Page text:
The basic idea of thought-stopping is to bring more awareness to those moments when you have an unhelpful or harmful thought, like “I’m an idiot!” and quickly perform a stopping exercise. This can be simply saying “Stop!” to yourself, or even doing a physical action like snapping a rubber band on your wrist. The goal is to develop awareness of the thought patterns and to stop the tendency of letting harmful thoughts spiral into anxiety. Thought stopping will make you aware of when you continue to feed that unhelpful narrative.
I like to think of thought-stopping as a protective measure to keep that harmful self-narrative from cementing further. It’s good practice to develop more awareness of your thought patterns and to feel more in control of your thoughts and anxiety. However, to develop self-esteem, we also have to do some deeper work to challenge these narratives we hold about ourselves.
Challenge, Re-Frame, and Practice Self-Compassion
While thought-stopping is a great practice to have in your toolbox for managing anxiety and spiraling self-criticism, we also want to make a deliberate effort to challenge some of those harmful narratives we hold about ourselves. Taking time and space to really look at what we think about ourselves, where it comes from, and how to re-frame some of those beliefs with more compassion is a vital part of building self-esteem.
Correcting some of the negative thoughts associated with the dating situation, for example, can be to list the ways in which you are a desirable partner and truly allow yourself to look at where you tend to dismiss the positives about who you are and highlight the negatives. A supportive therapist or coach can be a helpful person to do this with because we often find it hard to recognize when we are being unfair to ourselves or engaging in black-and-white thinking.
If you’ve read this far, you are probably someone who is looking to boost their self-esteem and ready to make some changes in your life. One actionable tip I have for you may be one you’ve heard before: talk to yourself as you would talk to a close friend who is going through something difficult.
Would you be harsh with this friend when they make mistakes? Would you be overly critical when someone says something rude on a date if you knew they were having a bad day? Would you lash out if someone talks down to them at work? Would you treat this friend unkindly when they are feeling anxious or fearful of tackling a challenge in their life? Of course not! Just as you are capable of being a kind, compassionate and supportive friend, you are capable of developing self-talk that will build your own self-esteem. Internalizing this compassion for yourself will help you gain more success and happiness in so many more areas of your life.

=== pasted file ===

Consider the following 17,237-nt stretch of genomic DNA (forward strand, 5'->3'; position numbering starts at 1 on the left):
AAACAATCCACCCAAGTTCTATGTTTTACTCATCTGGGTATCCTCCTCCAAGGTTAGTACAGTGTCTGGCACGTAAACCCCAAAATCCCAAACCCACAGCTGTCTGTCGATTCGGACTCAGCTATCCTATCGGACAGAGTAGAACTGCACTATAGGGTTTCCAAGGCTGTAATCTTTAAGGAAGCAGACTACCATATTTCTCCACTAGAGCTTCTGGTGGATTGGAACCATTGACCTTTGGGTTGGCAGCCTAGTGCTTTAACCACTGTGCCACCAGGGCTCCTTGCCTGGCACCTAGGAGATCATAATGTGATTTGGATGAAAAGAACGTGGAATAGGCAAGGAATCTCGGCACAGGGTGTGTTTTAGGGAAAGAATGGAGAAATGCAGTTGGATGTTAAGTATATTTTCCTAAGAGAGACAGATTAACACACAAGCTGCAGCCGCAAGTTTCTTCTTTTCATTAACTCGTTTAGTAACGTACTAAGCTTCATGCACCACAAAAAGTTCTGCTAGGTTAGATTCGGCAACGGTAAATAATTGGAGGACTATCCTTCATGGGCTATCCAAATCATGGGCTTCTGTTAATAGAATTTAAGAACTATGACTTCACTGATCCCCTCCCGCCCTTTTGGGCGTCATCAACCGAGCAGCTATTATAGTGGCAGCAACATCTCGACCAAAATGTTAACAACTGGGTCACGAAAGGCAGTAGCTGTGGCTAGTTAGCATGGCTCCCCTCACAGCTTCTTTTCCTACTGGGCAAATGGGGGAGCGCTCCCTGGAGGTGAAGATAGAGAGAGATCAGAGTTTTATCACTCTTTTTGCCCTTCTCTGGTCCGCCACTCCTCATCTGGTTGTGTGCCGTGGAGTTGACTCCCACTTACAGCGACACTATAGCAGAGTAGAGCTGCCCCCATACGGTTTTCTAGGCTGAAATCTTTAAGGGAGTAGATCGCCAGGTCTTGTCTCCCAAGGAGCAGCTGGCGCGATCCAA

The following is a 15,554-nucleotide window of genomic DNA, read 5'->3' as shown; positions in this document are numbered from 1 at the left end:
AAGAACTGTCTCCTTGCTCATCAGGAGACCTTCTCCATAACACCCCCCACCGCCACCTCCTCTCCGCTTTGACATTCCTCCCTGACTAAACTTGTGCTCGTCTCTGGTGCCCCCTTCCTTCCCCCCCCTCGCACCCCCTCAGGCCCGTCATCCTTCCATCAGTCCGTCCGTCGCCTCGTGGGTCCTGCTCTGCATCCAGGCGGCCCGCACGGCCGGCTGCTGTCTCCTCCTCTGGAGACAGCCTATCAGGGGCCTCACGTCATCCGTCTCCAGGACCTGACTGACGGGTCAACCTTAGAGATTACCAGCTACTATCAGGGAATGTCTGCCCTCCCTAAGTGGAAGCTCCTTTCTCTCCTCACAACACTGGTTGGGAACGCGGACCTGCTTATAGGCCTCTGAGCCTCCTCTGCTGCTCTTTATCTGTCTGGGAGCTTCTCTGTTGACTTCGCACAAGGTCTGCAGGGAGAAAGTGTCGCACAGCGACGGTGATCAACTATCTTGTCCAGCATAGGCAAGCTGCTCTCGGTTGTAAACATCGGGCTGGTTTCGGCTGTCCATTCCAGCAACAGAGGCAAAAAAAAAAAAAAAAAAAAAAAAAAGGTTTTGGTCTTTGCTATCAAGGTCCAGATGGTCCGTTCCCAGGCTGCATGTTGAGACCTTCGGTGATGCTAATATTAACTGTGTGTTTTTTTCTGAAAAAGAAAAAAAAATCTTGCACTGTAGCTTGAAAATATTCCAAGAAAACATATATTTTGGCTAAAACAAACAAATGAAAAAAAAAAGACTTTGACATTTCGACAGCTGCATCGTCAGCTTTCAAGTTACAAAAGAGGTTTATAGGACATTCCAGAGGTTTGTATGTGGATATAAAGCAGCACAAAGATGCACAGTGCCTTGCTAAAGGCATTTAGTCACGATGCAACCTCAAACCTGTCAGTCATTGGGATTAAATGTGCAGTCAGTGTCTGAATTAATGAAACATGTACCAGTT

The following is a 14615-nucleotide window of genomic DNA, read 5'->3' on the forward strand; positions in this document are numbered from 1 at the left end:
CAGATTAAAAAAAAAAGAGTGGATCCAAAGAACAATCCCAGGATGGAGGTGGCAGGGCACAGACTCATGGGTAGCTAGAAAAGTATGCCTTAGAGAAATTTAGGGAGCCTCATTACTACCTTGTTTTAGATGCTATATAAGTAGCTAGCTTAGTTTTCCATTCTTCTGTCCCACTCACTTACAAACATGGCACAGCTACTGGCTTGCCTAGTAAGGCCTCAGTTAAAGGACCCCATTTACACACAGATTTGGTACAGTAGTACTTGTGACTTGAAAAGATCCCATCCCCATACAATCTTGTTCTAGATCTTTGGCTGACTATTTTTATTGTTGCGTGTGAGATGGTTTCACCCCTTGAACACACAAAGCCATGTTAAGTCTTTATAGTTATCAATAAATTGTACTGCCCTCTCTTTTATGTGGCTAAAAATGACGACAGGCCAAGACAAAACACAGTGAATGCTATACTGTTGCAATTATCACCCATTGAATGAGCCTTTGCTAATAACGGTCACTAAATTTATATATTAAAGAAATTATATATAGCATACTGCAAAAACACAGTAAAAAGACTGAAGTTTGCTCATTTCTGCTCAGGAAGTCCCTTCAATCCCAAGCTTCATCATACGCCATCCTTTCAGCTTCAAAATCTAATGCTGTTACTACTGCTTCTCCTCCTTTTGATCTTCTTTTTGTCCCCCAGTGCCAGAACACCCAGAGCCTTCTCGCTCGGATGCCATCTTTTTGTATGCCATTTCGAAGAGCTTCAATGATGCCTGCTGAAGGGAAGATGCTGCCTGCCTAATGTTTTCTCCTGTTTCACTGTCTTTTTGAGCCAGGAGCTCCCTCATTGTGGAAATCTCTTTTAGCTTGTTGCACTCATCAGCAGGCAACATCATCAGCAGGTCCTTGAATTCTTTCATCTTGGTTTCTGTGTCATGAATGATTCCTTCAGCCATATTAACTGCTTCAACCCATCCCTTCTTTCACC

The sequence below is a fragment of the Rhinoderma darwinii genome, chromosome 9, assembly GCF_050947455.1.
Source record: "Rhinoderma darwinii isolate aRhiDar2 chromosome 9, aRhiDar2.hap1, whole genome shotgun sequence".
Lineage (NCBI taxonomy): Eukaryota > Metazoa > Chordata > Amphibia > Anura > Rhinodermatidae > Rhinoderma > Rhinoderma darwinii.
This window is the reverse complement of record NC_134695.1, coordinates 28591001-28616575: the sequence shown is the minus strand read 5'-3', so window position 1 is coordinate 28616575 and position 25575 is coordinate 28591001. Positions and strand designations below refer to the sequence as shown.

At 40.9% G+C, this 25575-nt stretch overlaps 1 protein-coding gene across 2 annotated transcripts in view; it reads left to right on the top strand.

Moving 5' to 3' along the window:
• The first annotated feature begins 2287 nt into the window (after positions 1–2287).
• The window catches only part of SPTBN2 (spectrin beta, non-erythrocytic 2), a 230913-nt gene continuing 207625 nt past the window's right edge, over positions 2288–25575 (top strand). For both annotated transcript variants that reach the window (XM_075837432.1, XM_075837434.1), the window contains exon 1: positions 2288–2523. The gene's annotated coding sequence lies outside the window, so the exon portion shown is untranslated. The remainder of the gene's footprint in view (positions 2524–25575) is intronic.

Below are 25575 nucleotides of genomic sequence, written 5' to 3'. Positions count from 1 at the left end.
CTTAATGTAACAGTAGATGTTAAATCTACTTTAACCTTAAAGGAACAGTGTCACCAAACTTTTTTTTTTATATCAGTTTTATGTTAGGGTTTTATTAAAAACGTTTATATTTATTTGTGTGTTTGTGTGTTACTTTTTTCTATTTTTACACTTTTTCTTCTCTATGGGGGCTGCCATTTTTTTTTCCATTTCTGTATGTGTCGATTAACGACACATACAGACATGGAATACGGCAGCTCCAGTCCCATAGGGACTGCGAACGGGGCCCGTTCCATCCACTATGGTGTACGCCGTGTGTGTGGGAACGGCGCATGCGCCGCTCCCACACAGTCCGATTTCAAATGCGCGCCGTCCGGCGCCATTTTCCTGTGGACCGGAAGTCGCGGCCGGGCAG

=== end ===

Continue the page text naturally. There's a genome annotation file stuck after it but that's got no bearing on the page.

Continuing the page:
Remember that exercise we started with? This activity involved listing three things you love about yourself. Try incorporating it into your life as a 5 minute practice. Maybe you can do this in the evening, before you go to bed, as a way to wind down and reflect. Or maybe a 5 minute break in the middle of your busy day is the best time for this mindful activity when you’ve been on the go and have already had a thousand thoughts that you may want to examine. Take a few minutes to breathe, check in on your thoughts, and reframe anything that you need to. No matter what time you choose to do this exercise, you can remind yourself that you are trying your best, and you are worthy.
Developing self-esteem is not easy. It takes a lot of energy, patience, perseverance, and support to be able to do some of the work I’ve laid out here. But it can be hugely gratifying to be able to live with less self-doubt, less anxiety, more purpose, more confidence, and a stronger sense of how kickass you are!
All the best,